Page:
Charles Dickens' Biography
Drawing Upon the "Worst of Times"
Charles Dickens was born February 7, 1812, in Portsmouth, England, the second of eight children. As a child, Dickens spent a lot of time reading while his father worked a low-level government job—and frequently spent beyond his means. Unable to pay his debts, Dickens' father was imprisoned in the Marshalsea debtor's prison in London, which later became the focus of Dickens' serial novel Little Dorrit.
With his father imprisoned, Dickens was forced to leave school at the age of 12 and take a job at Warren's Blacking, a shoe-polish factory, to provide for his family. However, the working conditions there were both cruel and intense, forever influencing Dickens' desire for socio-economic reform and serving as recurring themes in his fiction and essays featuring the lives of the working class and the poor.
Dickens was eventually removed from the factory after his father's release from the debtor's prison and attended Wellington House Academy. He left the school at age 15 to work as a clerk at a law firm before becoming a freelance reporter for legal proceedings. The years he spent observing the legal system gave him contempt for the law and politics, which his books like Bleak House echo.
In 1830, when he was just 18, Dickens met his first love, Maria Beadnell, thought to be the inspiration for the character Dora in David Copperfield and the character Estella in Great Expectations. However, her parents disapproved of Dickens' family and prospects and the relationship ended in heartbreak, as Maria was sent away to school in Paris.
A Writer Is Born
At the age of 21, Dickens published his first story anonymously in Monthly Magazine under the pseudonym "Boz," a nicknamed he called his brother. He continued working as a political journalist, covering debates and election campaigns in Britain, and published his first collection of pieces, Sketches by Boz, in 1836. That same year, Dickens also received a contract to write his first novel, a series of 20 monthly installments called The Pickwick Papers, and became editor of Bentley's Miscellany.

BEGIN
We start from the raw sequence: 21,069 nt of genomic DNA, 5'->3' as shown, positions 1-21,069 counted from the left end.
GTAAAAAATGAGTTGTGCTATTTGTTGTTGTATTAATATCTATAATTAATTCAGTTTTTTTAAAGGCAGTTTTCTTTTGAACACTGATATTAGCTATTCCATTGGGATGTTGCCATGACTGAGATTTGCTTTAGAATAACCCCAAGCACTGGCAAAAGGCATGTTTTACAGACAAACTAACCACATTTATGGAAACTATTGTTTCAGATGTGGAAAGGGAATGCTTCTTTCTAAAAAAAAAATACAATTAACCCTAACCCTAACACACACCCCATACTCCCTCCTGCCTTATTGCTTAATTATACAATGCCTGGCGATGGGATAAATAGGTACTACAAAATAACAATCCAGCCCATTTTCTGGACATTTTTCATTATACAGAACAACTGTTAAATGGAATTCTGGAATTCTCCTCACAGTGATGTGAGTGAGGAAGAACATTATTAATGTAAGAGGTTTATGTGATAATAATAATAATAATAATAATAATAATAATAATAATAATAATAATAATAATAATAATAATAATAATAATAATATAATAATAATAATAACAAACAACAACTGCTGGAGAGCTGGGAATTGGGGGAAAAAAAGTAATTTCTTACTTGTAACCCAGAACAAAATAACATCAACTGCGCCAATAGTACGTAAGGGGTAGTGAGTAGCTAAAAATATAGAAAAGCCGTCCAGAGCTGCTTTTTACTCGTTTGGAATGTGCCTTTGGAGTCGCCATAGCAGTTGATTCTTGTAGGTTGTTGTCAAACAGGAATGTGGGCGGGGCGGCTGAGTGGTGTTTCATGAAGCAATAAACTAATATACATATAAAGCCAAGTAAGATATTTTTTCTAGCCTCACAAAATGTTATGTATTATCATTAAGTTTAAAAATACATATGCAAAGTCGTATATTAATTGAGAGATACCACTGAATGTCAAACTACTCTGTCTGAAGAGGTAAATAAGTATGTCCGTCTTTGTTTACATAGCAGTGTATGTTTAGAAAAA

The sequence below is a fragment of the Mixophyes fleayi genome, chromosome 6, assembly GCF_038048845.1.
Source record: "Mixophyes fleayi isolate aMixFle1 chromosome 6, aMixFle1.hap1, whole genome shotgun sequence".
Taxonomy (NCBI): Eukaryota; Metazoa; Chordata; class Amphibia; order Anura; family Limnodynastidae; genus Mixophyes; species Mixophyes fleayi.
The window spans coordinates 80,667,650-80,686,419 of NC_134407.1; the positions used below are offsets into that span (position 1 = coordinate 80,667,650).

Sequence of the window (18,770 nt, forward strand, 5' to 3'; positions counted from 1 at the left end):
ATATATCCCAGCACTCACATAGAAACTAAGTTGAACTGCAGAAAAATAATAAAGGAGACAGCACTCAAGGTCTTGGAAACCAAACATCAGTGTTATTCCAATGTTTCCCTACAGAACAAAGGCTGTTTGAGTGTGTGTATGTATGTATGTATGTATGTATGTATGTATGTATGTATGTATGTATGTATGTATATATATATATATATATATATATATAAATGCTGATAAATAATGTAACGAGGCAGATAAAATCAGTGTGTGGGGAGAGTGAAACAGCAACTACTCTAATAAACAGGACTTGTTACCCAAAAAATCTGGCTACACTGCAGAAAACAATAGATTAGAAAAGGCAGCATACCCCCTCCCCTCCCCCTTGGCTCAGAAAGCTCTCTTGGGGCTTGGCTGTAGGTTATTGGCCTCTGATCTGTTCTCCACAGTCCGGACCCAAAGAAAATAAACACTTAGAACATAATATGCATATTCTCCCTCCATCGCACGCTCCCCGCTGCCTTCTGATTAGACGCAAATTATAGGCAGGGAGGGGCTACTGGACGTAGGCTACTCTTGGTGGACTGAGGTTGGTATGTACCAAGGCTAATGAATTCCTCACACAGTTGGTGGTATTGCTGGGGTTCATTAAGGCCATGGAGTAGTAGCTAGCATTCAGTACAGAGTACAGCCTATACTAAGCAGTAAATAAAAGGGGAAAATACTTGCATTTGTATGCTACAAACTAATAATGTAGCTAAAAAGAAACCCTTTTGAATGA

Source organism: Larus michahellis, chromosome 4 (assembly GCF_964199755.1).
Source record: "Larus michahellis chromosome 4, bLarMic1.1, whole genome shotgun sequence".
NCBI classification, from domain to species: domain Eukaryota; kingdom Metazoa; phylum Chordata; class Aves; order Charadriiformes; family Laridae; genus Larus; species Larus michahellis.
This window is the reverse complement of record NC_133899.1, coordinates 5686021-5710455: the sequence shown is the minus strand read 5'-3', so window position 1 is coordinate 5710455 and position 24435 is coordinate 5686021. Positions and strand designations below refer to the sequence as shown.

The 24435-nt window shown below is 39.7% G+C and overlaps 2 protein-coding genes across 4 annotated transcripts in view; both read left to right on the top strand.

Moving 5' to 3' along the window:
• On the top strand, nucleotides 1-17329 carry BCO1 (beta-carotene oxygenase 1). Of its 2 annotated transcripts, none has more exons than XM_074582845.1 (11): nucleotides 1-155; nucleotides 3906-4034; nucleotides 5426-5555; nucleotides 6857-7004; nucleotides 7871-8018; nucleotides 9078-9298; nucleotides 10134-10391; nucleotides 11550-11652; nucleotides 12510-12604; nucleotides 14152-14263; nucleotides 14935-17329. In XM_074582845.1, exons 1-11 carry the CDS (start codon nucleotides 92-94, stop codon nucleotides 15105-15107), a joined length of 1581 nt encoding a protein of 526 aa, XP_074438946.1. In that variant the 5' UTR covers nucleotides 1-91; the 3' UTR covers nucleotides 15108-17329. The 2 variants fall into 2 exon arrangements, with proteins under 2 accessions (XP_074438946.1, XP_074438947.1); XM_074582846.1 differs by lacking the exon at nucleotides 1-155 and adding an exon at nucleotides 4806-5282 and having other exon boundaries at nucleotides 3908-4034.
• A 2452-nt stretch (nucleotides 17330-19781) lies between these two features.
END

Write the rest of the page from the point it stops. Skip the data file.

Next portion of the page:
The Pickwick Papers launched a new era in publishing. The concept of publishing a novel in installments was new at the time, and Dickens often wrote the episodes as they were being published instead of writing a novel in its entirety. From the beginning, readers held on to his cliffhangers, waiting for the next installment as much to see what happened next to the characters as to see what Dickens would write about social reform. The Pickwick Papers was so popular that circulation of the newspaper increased from 14,000 to 40,000 during the story's run.
By the mid 1830s, Dickens had married and was enjoying success as a novelist as he continued to publish more works, including Oliver Twist (1837–9), Nicholas Nickleby (1838–9) (later dramatized on the London stage), The Old Curiosity Shop (1840–41) and Barnaby Rudge (1841).
Learn about Dickens' most famous works, popularity and dying wish